At the end of the cold war, a cadre of neoconservative intellectuals surveyed the debris of the fallen Soviet colossus and boldly proclaimed “the end of history.” The West, said Francis Fukuyama, writing in The National Interest, had won not only the cold war but also the war of ideas – for all time. We were inevitably embarked on a pathway to a “universal homogenous state,” and although the pageant of History (always capitalized!) would continue to “unfold” along a rather bumpy road, in the end it would prove to be a highway to US hegemony over the entire earth. In a symposium commenting on Fukuyama’s thesis, the ever-practical Charles Krauthammer nevertheless insisted that it would be necessary for the United States to hurry History along by force of arms. In a subsequent polemic in Foreign Affairs, he argued that we ought to take advantage of “the unipolar moment” to “integrate” the US, Japan, and Europe into a “super-sovereign” global empire united by a “new universalism” – which, he averred, “is not as outrageous as it sounds.”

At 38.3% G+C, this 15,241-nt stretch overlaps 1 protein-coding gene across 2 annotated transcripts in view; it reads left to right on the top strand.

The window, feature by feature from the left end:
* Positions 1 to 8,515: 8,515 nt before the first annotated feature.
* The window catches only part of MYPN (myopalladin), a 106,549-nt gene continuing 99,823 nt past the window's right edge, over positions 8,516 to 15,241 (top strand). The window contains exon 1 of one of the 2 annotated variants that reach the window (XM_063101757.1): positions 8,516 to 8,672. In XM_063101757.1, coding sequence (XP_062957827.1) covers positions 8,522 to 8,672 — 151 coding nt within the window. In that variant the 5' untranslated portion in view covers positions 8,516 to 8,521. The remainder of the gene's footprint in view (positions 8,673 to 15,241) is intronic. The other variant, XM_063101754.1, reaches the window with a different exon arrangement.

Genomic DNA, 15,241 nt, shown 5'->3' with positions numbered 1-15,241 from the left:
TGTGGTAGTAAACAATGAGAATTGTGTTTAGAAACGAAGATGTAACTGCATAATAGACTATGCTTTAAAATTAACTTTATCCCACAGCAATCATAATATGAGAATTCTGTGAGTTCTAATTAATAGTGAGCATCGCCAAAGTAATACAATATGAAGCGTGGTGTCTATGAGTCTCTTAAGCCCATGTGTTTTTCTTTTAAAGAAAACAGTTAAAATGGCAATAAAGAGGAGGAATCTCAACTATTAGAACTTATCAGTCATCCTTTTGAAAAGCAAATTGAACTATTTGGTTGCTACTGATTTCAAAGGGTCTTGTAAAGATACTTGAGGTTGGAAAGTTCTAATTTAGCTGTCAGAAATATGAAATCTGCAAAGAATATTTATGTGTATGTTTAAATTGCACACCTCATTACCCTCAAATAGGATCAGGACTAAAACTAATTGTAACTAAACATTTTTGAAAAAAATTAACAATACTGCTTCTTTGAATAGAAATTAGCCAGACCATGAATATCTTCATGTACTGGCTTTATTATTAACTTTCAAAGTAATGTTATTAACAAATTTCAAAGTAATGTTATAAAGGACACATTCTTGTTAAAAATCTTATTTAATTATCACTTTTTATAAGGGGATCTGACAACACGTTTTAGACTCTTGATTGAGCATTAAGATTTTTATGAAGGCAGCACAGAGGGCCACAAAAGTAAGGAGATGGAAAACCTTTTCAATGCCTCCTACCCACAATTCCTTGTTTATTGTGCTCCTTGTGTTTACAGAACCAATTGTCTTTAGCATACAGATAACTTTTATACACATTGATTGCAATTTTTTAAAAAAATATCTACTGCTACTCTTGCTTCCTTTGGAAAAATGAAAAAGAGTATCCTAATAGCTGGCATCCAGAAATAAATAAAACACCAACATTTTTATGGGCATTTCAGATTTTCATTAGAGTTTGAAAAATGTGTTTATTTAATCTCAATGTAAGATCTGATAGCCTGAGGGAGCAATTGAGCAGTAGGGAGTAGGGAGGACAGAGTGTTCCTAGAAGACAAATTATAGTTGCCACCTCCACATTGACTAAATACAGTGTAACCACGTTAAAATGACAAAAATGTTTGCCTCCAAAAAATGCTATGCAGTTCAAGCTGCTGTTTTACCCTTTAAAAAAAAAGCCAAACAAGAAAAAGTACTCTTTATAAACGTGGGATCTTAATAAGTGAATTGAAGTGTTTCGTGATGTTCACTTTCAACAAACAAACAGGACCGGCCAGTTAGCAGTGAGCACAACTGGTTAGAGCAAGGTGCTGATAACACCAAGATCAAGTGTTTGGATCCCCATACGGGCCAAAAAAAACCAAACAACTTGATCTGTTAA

Blinded by hubris, enthralled by the possibilities of unlimited power, the neocons – and their liberal internationalist doppelgangers on the other side of the political spectrum – didn’t see the nationalist backlash coming.
That rebuke was prefigured by a stinging rebuttal from the pen of Patrick J. Buchanan in the pages of The National Interest, who wrote that Krauthammer’s vision was “un-American,” pure and simple. In Buchanan’s view, this militarized universalism was nothing less than treason. Invoking the Founders, he wrote that this globalist fantasy failed “the fundamental test of any foreign policy: Americans will not die for it.” A nation’s purpose, he added, cannot be ascertained “by consulting ideologies, but by reviewing its history, by searching the hearts of its people.” So what, if not the “benevolent global hegemony” dreamt of by the neocons, would and should Americans fight for? Buchanan’s answer was to quote these stanzas from Lord Macaulay: